Virgin Media proves that 9.58 seconds can stretch on indefinitely in a campaign from BBH London that focuses on iconic sprinter Usain Bolt ahead of next month’s Olympic Games in Rio.
At the 2009 Berlin World Championships in Athletics, Bolt famously shattered his own 100-meter world record, establishing a new mark of 9.58, a number that’s become synonymous with the Jamaican track star, even becoming the title of his 2010 autobiography.
Now, to celebrate Bolt’s achievement and dramatize the importance of speed (including that of its own broadband service), Virgin presents a short film comprising 10 separate 9.58-second vignettes. Narrated by sprinter Michael Johnson, each segment focuses on a different aspect of Bolt’s life and experience.
This campaign is about the power and emotion of speed, creating an emotive story around Bolt and our brand,” says client CMO Kerris Bright.
Academy Films director Seb Edwards constructs a compelling montage using stock footage and new material that goes a long way toward illustrating Johnson’s line, “Do you know what 9.58 seconds feels like? Like your whole life passing under your feet.”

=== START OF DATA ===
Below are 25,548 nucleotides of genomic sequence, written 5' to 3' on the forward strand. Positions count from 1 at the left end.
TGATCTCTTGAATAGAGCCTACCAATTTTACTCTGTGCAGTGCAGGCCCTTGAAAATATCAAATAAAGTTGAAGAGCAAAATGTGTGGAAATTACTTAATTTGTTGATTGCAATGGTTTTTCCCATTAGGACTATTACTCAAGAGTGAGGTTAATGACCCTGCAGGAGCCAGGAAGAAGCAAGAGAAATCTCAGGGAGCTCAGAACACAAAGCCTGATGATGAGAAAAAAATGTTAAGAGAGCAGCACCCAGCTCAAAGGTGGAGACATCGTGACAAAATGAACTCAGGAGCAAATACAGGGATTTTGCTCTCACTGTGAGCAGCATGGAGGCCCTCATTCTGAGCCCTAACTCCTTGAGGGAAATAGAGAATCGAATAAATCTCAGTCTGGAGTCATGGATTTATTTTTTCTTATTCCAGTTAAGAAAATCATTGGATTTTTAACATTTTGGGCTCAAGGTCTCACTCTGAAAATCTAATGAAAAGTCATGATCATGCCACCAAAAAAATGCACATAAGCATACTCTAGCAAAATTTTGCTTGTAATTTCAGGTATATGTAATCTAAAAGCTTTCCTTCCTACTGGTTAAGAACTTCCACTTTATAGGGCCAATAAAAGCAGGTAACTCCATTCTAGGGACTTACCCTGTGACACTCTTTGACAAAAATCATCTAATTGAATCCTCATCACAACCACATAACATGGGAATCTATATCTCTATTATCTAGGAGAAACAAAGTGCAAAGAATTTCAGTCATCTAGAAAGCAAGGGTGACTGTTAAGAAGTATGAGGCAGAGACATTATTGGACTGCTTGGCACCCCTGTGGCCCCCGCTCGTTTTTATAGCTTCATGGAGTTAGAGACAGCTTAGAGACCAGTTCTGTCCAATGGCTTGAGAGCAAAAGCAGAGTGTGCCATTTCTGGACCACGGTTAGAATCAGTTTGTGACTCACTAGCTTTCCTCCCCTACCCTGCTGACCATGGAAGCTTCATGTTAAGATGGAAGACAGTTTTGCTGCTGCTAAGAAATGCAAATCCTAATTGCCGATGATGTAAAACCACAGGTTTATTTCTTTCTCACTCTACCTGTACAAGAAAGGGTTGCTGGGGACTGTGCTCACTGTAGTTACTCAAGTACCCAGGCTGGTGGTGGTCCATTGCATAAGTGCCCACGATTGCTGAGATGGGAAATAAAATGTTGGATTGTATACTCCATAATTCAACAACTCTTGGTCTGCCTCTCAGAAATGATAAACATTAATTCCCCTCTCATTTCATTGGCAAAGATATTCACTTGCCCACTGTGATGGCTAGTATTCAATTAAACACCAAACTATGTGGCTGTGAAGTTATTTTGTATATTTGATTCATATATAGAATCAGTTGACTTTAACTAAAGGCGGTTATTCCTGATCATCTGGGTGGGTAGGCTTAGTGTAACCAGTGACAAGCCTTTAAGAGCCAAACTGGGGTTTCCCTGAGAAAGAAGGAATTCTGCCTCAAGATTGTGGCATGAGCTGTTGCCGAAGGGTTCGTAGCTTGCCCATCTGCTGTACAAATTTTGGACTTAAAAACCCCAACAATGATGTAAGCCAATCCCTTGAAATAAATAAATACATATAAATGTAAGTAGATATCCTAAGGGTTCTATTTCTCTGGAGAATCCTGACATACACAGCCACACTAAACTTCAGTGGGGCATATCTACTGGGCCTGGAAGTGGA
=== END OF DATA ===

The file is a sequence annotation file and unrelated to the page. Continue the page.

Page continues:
Though some elements, like Bolt’s painful training regimen, are fairly predictable, others—such as the joyous scenes of him cutting loose on the dance floor, and shots of the transcendent adoration of his hometown fans—really make the spot pop. A pair of lighthearted animated sequences are especially effective, too. One casts a school-age Bolt as a video-game character, while the other portrays him as a Marvel-style comic-book superhero.
The film broke Wednesday during British network ITV’s coverage of Portugal’s Euro 2016 semifinal win over Wales, and it will also appear in theaters and on various digital platforms. (In a cute stunt, Virgin sailed a 100-meter-long video screen down the River Thames as part of the 9.58-themed campaign.)
The creative breaks from the pack by avoiding specific product pitches, allowing its subject to shine and casting Virgin in a positive light. Plus, the natural connection between broadband and the notion of “speed” is strong enough to convey the brand message without seeming forced.
That said, the film’s time-obsessed set-up suggest a deeper question that seems at odds with its commercial intent. By gluing our faces to screens and absorbing Virgin Mobile’s signals all day, are we really making every second count?